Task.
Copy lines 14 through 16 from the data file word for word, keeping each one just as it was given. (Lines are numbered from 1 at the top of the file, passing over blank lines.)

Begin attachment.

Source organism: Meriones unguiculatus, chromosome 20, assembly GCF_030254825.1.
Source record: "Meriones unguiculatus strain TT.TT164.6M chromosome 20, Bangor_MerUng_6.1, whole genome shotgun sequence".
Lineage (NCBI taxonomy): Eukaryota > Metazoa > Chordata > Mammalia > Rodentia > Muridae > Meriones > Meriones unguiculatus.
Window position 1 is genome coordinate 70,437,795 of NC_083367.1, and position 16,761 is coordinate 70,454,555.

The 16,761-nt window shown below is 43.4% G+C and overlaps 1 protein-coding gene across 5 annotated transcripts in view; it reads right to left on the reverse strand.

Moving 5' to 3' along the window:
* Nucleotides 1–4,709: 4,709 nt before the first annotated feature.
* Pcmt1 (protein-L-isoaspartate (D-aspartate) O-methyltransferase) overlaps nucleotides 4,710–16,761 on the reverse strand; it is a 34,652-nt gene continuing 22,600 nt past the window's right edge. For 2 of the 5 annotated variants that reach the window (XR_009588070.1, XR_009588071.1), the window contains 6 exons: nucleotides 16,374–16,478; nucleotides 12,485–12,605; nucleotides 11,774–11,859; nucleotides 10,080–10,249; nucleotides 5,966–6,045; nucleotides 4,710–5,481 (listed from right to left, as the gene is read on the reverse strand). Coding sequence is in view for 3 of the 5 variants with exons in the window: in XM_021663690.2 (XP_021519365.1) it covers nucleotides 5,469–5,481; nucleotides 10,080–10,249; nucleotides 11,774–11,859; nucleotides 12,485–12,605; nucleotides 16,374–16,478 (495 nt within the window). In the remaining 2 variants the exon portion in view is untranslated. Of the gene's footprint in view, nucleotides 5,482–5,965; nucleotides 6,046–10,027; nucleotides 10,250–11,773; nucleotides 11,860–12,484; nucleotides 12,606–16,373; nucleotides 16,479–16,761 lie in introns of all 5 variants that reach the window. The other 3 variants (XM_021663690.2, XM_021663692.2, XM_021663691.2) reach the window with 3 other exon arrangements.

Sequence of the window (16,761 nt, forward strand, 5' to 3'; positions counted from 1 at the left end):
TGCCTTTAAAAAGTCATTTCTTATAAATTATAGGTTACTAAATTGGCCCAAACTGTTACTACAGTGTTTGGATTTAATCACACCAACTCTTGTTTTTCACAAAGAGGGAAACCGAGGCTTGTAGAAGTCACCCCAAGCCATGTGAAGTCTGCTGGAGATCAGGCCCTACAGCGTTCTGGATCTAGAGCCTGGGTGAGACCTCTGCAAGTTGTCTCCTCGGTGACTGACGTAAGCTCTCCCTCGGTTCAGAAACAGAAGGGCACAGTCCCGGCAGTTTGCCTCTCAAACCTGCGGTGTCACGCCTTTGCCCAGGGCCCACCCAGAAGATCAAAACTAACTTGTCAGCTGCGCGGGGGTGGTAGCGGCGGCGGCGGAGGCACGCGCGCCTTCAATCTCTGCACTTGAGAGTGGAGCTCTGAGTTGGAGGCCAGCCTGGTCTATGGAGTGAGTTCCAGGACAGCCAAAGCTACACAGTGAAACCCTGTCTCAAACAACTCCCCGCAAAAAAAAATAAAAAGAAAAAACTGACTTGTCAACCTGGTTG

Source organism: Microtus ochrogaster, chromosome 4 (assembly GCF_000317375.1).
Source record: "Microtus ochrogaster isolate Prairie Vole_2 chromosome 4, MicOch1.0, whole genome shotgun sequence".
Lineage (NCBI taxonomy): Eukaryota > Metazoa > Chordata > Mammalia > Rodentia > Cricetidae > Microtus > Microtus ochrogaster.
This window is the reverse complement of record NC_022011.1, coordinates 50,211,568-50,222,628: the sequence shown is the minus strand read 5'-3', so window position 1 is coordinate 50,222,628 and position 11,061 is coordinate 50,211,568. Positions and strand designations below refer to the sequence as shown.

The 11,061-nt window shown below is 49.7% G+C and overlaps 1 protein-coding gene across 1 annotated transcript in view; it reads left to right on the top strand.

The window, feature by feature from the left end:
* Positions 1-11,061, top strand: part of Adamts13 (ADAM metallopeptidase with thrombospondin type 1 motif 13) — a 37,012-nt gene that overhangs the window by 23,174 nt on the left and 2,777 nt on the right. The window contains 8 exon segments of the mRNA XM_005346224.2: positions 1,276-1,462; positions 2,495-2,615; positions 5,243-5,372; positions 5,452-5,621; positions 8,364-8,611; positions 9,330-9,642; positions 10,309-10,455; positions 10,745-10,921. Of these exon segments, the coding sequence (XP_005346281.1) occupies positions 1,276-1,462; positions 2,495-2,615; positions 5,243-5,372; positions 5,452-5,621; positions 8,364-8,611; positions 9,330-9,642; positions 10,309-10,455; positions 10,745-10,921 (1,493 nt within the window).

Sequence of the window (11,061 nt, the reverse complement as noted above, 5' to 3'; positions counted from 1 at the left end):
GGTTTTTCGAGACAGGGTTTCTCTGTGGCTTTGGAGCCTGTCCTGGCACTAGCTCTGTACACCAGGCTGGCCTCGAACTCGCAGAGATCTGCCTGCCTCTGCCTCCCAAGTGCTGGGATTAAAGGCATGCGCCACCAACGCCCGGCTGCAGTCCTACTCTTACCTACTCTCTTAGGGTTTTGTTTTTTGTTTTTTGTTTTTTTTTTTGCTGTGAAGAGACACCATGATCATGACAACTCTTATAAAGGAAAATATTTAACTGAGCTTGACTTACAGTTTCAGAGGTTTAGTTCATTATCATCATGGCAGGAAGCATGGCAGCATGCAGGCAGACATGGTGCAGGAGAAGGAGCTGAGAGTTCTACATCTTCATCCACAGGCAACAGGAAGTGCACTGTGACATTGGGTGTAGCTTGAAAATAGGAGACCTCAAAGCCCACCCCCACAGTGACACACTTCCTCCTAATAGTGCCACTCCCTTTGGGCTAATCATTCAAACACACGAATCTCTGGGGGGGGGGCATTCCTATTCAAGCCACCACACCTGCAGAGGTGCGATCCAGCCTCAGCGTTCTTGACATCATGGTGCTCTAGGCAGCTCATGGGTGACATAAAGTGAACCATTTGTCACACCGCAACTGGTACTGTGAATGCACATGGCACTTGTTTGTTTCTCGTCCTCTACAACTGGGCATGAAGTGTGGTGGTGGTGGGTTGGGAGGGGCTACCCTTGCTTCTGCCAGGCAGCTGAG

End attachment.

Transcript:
This window is the reverse complement of record NC_022011.1, coordinates 50,211,568-50,222,628: the sequence shown is the minus strand read 5'-3', so window position 1 is coordinate 50,222,628 and position 11,061 is coordinate 50,211,568. Positions and strand designations below refer to the sequence as shown.

The 11,061-nt window shown below is 49.7% G+C and overlaps 1 protein-coding gene across 1 annotated transcript in view; it reads left to right on the top strand.

The window, feature by feature from the left end: